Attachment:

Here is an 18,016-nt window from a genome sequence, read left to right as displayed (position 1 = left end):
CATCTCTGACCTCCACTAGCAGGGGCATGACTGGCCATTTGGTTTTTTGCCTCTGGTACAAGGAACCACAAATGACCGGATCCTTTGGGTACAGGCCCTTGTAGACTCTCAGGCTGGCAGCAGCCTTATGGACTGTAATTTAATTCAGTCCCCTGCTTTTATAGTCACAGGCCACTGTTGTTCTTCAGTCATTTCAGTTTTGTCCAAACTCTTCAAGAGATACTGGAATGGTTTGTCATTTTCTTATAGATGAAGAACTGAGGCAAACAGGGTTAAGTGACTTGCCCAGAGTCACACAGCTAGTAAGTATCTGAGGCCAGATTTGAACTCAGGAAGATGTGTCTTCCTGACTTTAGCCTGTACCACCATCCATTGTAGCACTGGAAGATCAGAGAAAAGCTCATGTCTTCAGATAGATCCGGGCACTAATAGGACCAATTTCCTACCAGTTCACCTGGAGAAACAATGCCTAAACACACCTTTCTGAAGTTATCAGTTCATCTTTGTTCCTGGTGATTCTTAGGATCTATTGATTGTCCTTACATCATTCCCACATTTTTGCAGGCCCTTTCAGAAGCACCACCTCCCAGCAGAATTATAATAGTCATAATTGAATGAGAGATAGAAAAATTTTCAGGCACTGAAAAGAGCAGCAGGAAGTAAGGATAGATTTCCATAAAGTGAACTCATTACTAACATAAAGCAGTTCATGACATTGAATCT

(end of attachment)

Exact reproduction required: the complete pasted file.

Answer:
Here is an 18,016-nt window from a genome sequence, read left to right as displayed (position 1 = left end):
CATCTCTGACCTCCACTAGCAGGGGCATGACTGGCCATTTGGTTTTTTGCCTCTGGTACAAGGAACCACAAATGACCGGATCCTTTGGGTACAGGCCCTTGTAGACTCTCAGGCTGGCAGCAGCCTTATGGACTGTAATTTAATTCAGTCCCCTGCTTTTATAGTCACAGGCCACTGTTGTTCTTCAGTCATTTCAGTTTTGTCCAAACTCTTCAAGAGATACTGGAATGGTTTGTCATTTTCTTATAGATGAAGAACTGAGGCAAACAGGGTTAAGTGACTTGCCCAGAGTCACACAGCTAGTAAGTATCTGAGGCCAGATTTGAACTCAGGAAGATGTGTCTTCCTGACTTTAGCCTGTACCACCATCCATTGTAGCACTGGAAGATCAGAGAAAAGCTCATGTCTTCAGATAGATCCGGGCACTAATAGGACCAATTTCCTACCAGTTCACCTGGAGAAACAATGCCTAAACACACCTTTCTGAAGTTATCAGTTCATCTTTGTTCCTGGTGATTCTTAGGATCTATTGATTGTCCTTACATCATTCCCACATTTTTGCAGGCCCTTTCAGAAGCACCACCTCCCAGCAGAATTATAATAGTCATAATTGAATGAGAGATAGAAAAATTTTCAGGCACTGAAAAGAGCAGCAGGAAGTAAGGATAGATTTCCATAAAGTGAACTCATTACTAACATAAAGCAGTTCATGACATTGAATCT